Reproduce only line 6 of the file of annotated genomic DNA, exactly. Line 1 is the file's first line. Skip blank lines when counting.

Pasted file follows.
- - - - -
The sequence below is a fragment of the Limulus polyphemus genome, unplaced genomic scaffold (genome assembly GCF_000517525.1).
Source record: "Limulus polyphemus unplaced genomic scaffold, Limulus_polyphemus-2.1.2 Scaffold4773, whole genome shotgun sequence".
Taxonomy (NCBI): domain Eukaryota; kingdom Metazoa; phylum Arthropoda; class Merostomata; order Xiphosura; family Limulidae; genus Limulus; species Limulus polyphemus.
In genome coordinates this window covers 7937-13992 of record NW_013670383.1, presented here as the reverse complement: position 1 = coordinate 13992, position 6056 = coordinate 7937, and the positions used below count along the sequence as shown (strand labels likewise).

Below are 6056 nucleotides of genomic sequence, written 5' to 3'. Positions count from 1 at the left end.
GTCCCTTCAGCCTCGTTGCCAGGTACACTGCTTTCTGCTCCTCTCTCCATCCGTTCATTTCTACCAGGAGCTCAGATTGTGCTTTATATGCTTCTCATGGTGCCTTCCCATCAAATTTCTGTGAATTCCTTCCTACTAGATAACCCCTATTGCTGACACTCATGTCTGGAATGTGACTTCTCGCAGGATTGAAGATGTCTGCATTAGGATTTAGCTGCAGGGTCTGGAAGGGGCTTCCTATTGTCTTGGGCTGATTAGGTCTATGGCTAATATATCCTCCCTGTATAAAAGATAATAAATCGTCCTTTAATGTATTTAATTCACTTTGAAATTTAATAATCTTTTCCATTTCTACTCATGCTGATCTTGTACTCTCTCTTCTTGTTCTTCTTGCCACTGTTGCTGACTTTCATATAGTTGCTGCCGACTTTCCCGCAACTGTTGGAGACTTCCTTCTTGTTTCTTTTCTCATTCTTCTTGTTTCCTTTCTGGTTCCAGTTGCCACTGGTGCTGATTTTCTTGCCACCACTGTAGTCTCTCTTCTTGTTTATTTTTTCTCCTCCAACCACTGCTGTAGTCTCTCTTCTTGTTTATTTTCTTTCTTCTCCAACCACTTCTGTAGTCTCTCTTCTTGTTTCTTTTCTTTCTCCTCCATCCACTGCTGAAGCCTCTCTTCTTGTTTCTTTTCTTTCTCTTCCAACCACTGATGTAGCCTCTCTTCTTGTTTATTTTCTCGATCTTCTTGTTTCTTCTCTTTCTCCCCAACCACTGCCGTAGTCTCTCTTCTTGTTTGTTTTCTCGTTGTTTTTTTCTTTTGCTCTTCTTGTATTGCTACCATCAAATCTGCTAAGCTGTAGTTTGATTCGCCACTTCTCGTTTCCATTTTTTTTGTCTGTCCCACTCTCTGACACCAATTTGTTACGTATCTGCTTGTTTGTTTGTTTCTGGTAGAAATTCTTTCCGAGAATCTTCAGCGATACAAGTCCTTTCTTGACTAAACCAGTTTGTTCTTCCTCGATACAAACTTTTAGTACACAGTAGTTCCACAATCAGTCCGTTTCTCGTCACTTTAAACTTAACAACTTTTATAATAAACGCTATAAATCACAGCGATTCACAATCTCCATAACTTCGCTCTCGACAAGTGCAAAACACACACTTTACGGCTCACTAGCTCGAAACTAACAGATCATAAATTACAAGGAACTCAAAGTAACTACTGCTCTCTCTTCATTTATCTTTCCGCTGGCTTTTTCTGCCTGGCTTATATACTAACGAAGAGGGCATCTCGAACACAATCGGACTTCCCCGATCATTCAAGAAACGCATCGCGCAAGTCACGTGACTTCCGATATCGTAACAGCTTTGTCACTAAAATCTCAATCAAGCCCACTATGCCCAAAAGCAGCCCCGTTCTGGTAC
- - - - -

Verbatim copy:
GTCCCTTCAGCCTCGTTGCCAGGTACACTGCTTTCTGCTCCTCTCTCCATCCGTTCATTTCTACCAGGAGCTCAGATTGTGCTTTATATGCTTCTCATGGTGCCTTCCCATCAAATTTCTGTGAATTCCTTCCTACTAGATAACCCCTATTGCTGACACTCATGTCTGGAATGTGACTTCTCGCAGGATTGAAGATGTCTGCATTAGGATTTAGCTGCAGGGTCTGGAAGGGGCTTCCTATTGTCTTGGGCTGATTAGGTCTATGGCTAATATATCCTCCCTGTATAAAAGATAATAAATCGTCCTTTAATGTATTTAATTCACTTTGAAATTTAATAATCTTTTCCATTTCTACTCATGCTGATCTTGTACTCTCTCTTCTTGTTCTTCTTGCCACTGTTGCTGACTTTCATATAGTTGCTGCCGACTTTCCCGCAACTGTTGGAGACTTCCTTCTTGTTTCTTTTCTCATTCTTCTTGTTTCCTTTCTGGTTCCAGTTGCCACTGGTGCTGATTTTCTTGCCACCACTGTAGTCTCTCTTCTTGTTTATTTTTTCTCCTCCAACCACTGCTGTAGTCTCTCTTCTTGTTTATTTTCTTTCTTCTCCAACCACTTCTGTAGTCTCTCTTCTTGTTTCTTTTCTTTCTCCTCCATCCACTGCTGAAGCCTCTCTTCTTGTTTCTTTTCTTTCTCTTCCAACCACTGATGTAGCCTCTCTTCTTGTTTATTTTCTCGATCTTCTTGTTTCTTCTCTTTCTCCCCAACCACTGCCGTAGTCTCTCTTCTTGTTTGTTTTCTCGTTGTTTTTTTCTTTTGCTCTTCTTGTATTGCTACCATCAAATCTGCTAAGCTGTAGTTTGATTCGCCACTTCTCGTTTCCATTTTTTTTGTCTGTCCCACTCTCTGACACCAATTTGTTACGTATCTGCTTGTTTGTTTGTTTCTGGTAGAAATTCTTTCCGAGAATCTTCAGCGATACAAGTCCTTTCTTGACTAAACCAGTTTGTTCTTCCTCGATACAAACTTTTAGTACACAGTAGTTCCACAATCAGTCCGTTTCTCGTCACTTTAAACTTAACAACTTTTATAATAAACGCTATAAATCACAGCGATTCACAATCTCCATAACTTCGCTCTCGACAAGTGCAAAACACACACTTTACGGCTCACTAGCTCGAAACTAACAGATCATAAATTACAAGGAACTCAAAGTAACTACTGCTCTCTCTTCATTTATCTTTCCGCTGGCTTTTTCTGCCTGGCTTATATACTAACGAAGAGGGCATCTCGAACACAATCGGACTTCCCCGATCATTCAAGAAACGCATCGCGCAAGTCACGTGACTTCCGATATCGTAACAGCTTTGTCACTAAAATCTCAATCAAGCCCACTATGCCCAAAAGCAGCCCCGTTCTGGTAC